In my last post, I argued that the growth of Facebook is such that marketers can no longer ignore it as a platform. However, I also mentioned that it is much less mature than search marketing, and as such best practice techniques aren’t as well developed.
So in this post I'm sharing my thoughts on how best to use this fast emerging channel most effectively, based on how we see agencies and advertisers using our platform to manage Facebook campaigns.
Facebook recently announced it has hit the major milestone of 500m users, following hot on the heels of the news that, in the US,
the site has overtaken Google for the first time. This is truly
remarkable growth for a site that only launched in 2004.
However, can we judge the effectiveness of Google vs Facebook based
simply on the size of their respective user bases? Should we be
diverting more budget towards Facebook at the expense of search?
Recovery. Confidence. Spending. These are terms that will that will be welcomed by retailers
across the world as the global economy inches away from recession. They
now be looking to capitalise on the more optimistic outlook and report
We are clearly not out of the woods yet, so all such
such as search, need to be justified with accurate measurement. However,
date there has been a fundamental flaw in the way that it is measured
prove to be a major stumbling block.
It is hard for any marketer to
ignore the hype that surrounds social media. Facebook, Twitter, performance
display and ad exchanges are bringing opportunities for retailers to generate
demand within these massive new channels.
Facebook is probably the most
accessible and it’s understandable that retailers are getting excited about its
possibilities. We’re looking at a site with more than 400m active users,
all of whom can be individually targeted and engaged through Facebook Ads.
Having been at eTail Europe this week, and it has got me thinking about the different challenges etailers face, many of which should have been solved by now. One of the things I've noticed is how seasonality is a key consideration for all retailers. Online marketers are no exception.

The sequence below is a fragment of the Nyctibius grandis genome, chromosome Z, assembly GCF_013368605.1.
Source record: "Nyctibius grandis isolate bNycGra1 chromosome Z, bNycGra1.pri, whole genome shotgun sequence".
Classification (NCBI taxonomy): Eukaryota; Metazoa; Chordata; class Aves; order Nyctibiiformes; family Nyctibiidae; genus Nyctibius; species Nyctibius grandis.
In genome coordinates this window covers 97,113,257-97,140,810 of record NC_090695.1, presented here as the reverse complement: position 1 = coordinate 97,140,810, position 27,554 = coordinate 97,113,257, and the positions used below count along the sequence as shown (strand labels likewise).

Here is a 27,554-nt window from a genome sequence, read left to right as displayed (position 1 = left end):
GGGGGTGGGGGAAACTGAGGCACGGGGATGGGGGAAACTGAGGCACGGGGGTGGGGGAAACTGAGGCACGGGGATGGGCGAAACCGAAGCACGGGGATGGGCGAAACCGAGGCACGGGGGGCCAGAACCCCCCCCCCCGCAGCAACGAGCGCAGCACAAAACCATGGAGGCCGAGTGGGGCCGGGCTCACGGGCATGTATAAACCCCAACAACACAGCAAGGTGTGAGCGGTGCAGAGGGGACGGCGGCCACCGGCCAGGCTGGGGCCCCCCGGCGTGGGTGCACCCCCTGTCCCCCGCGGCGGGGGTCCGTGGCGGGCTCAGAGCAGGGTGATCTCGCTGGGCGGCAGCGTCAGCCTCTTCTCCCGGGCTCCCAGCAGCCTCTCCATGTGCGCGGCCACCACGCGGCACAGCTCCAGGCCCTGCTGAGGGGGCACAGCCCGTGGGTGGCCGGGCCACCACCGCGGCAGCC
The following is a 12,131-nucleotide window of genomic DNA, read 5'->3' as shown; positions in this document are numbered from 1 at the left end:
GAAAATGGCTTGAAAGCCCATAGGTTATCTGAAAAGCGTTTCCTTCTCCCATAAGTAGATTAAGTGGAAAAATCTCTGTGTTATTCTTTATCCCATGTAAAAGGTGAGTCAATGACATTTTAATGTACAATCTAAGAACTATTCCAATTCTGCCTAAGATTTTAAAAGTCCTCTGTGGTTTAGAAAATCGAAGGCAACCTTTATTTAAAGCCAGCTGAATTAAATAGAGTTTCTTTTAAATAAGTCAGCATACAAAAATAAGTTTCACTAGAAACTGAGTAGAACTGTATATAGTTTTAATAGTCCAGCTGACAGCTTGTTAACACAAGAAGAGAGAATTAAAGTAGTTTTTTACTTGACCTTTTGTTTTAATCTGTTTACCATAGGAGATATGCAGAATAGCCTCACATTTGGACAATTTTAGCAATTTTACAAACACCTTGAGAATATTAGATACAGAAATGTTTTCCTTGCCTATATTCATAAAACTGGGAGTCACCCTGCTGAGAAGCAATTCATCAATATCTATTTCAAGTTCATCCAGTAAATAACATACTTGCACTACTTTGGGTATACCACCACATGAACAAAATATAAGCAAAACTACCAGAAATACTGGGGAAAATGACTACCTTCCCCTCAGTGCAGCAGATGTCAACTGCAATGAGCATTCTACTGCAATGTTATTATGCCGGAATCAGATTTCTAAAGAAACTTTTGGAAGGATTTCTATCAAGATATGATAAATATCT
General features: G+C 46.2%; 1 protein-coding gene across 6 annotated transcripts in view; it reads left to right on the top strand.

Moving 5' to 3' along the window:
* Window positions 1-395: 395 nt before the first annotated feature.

We all know that sales tend to be stronger in the run up to Christmas and slower throughout the summer months and the overall impact of seasonality will depend on what type of products you are selling, but it will undoubtedly affect all retailers in some way or another.
In the article below I will highlight some practical ways that retailers can use paid search marketing techniques, including advice on the use of Google Ad Parameters and the Long Tail, to ensure that the seasonality of the market works in your favour.
Forecasting the future of any industry is always going to be tough, let alone attempting to predict the future of a market as complex as paid search. Although leading analysts are already estimating paid search spend will grow significantly this year, how this growth is going to happen is still uncertain.
However, it’s obvious that more money will mean the number of tactics, targeting options and channels available for search marketers will need to grow to make sure search that campaigns can deliver ever-increasing return on investment (ROI).
With this in mind, I expect that the following trends are likely to drive paid search growth throughout the coming year...
There are two things that make a search engine successful: quantity of traffic and the quantity of advertisers competing for the top spots and pushing up CPC’s. Currently, there is a great deal of industry speculation, which claims that, if Microsoft and Yahoo’s deal goes ahead, it could create a true competitor to Google in the search and advertising market. But is this really the case?
Yes, their traffic will be added together, but will they see higher CPCs through attracting more advertisers?
There are many elements of an effective paid search campaign. While
much of the discussion often centers on bidding, there is an equally
important component: quality score.
Quality score was introduced by search engines looking to receive
maximum yield from advertising. By understanding the search engines’
approach, search marketers can take steps to improve their ROI,
independent of their bidding strategy.
According to a recent post from Heather Hopkins at Hitwise, the share of search traffic coming from paid listings is decreasing at the expense of organic traffic.
The stats highlight a 26% decline in the share of paid clicks, but is paid search really falling? Let’s take a closer look...
Google recently announced it would allow limited use of trademarks
in the text of some search ads in the US, even if the trademark owner
While previously brand owners could specify which retailers or affiliates were able to reference their
trademarked brand name, any advertiser who sells
a brand on its website can nowuse that brand name in the text of their
Google’s Trademark policy change in the US
is likely to impact a wide range of advertisers, brand owners,
competitors, and affiliates. However, it is the brand owners who should
be particularly vigilant of the new ramifications.